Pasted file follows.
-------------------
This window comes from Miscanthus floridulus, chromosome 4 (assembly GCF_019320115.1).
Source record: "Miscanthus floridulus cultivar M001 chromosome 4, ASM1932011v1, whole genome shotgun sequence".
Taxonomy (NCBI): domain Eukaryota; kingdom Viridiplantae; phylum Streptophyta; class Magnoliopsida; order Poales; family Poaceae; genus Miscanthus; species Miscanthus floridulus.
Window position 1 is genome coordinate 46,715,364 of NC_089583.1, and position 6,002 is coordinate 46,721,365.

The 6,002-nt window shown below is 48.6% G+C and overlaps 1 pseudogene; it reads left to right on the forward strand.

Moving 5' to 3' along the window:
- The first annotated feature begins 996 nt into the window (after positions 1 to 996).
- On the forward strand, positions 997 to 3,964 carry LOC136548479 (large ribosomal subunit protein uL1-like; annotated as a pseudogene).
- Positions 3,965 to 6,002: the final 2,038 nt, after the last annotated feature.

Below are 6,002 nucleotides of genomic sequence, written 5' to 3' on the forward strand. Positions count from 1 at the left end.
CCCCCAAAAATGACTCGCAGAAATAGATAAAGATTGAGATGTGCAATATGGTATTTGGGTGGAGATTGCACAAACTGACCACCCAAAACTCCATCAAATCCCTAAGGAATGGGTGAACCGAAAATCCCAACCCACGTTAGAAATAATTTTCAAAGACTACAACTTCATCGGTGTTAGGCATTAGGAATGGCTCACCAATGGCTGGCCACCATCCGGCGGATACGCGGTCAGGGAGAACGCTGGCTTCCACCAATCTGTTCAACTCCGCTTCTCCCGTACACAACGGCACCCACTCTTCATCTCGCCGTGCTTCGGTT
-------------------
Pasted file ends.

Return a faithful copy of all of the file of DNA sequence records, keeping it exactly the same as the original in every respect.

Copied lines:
This window comes from Miscanthus floridulus, chromosome 4 (assembly GCF_019320115.1).
Source record: "Miscanthus floridulus cultivar M001 chromosome 4, ASM1932011v1, whole genome shotgun sequence".
Taxonomy (NCBI): domain Eukaryota; kingdom Viridiplantae; phylum Streptophyta; class Magnoliopsida; order Poales; family Poaceae; genus Miscanthus; species Miscanthus floridulus.
Window position 1 is genome coordinate 46,715,364 of NC_089583.1, and position 6,002 is coordinate 46,721,365.

The 6,002-nt window shown below is 48.6% G+C and overlaps 1 pseudogene; it reads left to right on the forward strand.

Moving 5' to 3' along the window:
- The first annotated feature begins 996 nt into the window (after positions 1 to 996).
- On the forward strand, positions 997 to 3,964 carry LOC136548479 (large ribosomal subunit protein uL1-like; annotated as a pseudogene).
- Positions 3,965 to 6,002: the final 2,038 nt, after the last annotated feature.

Below are 6,002 nucleotides of genomic sequence, written 5' to 3' on the forward strand. Positions count from 1 at the left end.
CCCCCAAAAATGACTCGCAGAAATAGATAAAGATTGAGATGTGCAATATGGTATTTGGGTGGAGATTGCACAAACTGACCACCCAAAACTCCATCAAATCCCTAAGGAATGGGTGAACCGAAAATCCCAACCCACGTTAGAAATAATTTTCAAAGACTACAACTTCATCGGTGTTAGGCATTAGGAATGGCTCACCAATGGCTGGCCACCATCCGGCGGATACGCGGTCAGGGAGAACGCTGGCTTCCACCAATCTGTTCAACTCCGCTTCTCCCGTACACAACGGCACCCACTCTTCATCTCGCCGTGCTTCGGTT